Bad loans hit Sh373b as banks restructure credit
Lewis Njoka @LewisNjoka
A surge in bad loans wrought by Covid-19 shocks saw banking sector non-performing loans (NPLs) soar to Sh372.6 billion in April leading to restructuring, the Central Bank of Kenya (CBK) has announced.
The stock, which represents 13.1 per cent of the sector’s total gross loan book of Sh2.8 trillion, was an increase from the 12.5 per cent reported in March.
To reverse the trend, banks have resorted to restructuring loans to cushion distressed borrowers battling the adverse effects of Covid-19 on businesses.
According to CBK, as at the end of April, banks had restructured Sh273.1 billion worth of loans equivalent to 9.6 per cent of existing industry loan book.
By the end of April, 39,725 personal and household loan accounts worth Sh102.5 billion had been extended representing 3.6 per cent of the industry’s total loan book.
Additionally, loans worth Sh170.6 billion from another 10 sectors were restructured representing 5.95 per cent of the total loan book as at April.
KCB leads the pack having restructured loan facilities worth more than Sh115.1 billion while Equity has restructured Sh92 billion worth of loans equivalent to about 25 per cent of its net loans at the end of last year.
Similarly, NCBA group has restructured loans worth Sh35 billion since the start of the coronavirus pandemic while Standard Chartered Bank and ABSA Kenya have restructured more than Sh16 billion combined.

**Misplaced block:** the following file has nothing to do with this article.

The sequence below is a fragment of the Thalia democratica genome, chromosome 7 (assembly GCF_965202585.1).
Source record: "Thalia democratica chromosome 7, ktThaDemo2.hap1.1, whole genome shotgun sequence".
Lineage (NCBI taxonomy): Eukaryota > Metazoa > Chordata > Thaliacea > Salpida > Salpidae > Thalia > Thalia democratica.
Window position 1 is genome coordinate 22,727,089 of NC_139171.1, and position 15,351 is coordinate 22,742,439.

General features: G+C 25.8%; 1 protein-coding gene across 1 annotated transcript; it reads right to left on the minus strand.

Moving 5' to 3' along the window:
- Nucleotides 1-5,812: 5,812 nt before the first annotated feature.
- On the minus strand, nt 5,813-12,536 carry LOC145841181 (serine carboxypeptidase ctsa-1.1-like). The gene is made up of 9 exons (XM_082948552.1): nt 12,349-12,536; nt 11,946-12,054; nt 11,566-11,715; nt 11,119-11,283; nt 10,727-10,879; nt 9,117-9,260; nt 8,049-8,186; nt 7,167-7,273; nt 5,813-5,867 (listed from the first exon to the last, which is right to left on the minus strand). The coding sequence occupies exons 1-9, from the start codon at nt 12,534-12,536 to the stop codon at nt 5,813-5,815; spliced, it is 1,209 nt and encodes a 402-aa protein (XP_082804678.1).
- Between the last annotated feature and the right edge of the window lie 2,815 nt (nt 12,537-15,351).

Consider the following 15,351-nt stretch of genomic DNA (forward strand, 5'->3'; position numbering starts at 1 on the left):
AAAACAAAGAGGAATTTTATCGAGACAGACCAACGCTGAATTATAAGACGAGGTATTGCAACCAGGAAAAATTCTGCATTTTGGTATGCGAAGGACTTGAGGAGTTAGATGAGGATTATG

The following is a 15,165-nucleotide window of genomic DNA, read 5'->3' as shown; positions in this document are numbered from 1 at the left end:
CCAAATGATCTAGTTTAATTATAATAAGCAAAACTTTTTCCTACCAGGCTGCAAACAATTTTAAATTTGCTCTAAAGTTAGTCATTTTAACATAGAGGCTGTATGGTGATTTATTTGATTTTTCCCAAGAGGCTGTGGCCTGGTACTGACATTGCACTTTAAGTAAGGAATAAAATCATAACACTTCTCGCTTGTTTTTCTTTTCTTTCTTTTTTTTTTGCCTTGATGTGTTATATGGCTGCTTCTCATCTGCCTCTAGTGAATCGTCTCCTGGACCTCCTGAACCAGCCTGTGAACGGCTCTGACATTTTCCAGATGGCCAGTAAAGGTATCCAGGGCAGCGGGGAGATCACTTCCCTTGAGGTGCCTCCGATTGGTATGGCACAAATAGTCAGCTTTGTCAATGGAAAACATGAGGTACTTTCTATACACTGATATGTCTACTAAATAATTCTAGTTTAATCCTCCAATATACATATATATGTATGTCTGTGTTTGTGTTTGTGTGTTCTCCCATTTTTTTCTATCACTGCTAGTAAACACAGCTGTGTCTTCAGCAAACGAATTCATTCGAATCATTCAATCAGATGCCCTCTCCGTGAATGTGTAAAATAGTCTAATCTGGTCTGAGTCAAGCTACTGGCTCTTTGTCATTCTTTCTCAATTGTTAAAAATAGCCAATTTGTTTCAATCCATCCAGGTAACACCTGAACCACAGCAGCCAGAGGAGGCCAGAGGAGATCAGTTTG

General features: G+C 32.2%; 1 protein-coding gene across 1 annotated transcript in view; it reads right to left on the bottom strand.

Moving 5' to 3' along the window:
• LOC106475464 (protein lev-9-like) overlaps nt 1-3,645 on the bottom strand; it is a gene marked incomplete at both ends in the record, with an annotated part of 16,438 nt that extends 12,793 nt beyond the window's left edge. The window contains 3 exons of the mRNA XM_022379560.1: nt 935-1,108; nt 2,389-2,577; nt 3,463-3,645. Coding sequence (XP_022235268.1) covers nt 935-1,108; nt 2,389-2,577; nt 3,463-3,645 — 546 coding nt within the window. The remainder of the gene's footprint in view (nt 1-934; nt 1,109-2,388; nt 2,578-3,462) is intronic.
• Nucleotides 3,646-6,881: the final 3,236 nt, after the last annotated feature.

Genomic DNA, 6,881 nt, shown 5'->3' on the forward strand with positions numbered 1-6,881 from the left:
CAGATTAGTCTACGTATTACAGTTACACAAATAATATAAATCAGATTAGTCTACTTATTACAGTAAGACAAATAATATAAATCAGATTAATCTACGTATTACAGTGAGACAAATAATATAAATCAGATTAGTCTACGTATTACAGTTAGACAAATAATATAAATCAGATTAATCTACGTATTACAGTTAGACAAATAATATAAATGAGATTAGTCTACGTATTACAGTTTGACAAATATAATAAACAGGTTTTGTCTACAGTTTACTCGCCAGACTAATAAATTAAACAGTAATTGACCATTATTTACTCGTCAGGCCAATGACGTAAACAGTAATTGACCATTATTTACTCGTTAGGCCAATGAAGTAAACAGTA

CBK notes that the sectors most affected by the move include trade, agriculture, manufacturing, building, mining, energy, water and financial services among others.
Trade sector recorded the highest number of loans restructured accounting for 26.3 per cent followed by real estate at 18.6 per cent.
Tourism and hotels and manufacturing sectors accounted for 13 per cent of the loans restructured.
“Twenty-six out of 39 banks extended personal and household loans in April, an increase from 13 banks in March 2020. Thirty-two out of 39 banks restructured loans in the other 10 sectors,” said CBK.
Requests for extension of personal loans and restructuring of other sectors’ obligations are expected to rise in the near future.
For the last three months, banking sector bad loans have been on a steady rise jumping from 12 per cent in February to 13.1 in March.
Samuel Nyandemo, a senior economics lecturer at the University of Nairobi observes that few people want to borrow in the current situation as business returns are low.
“Borrowing is getting a bit complicated. There are a lot of uncertainties about returning into business right now. Servicing the loans is a nightmare,” he said.
Earnings from lending could reduce significantly this year following the move by banks to defer interest on loans, among other changes.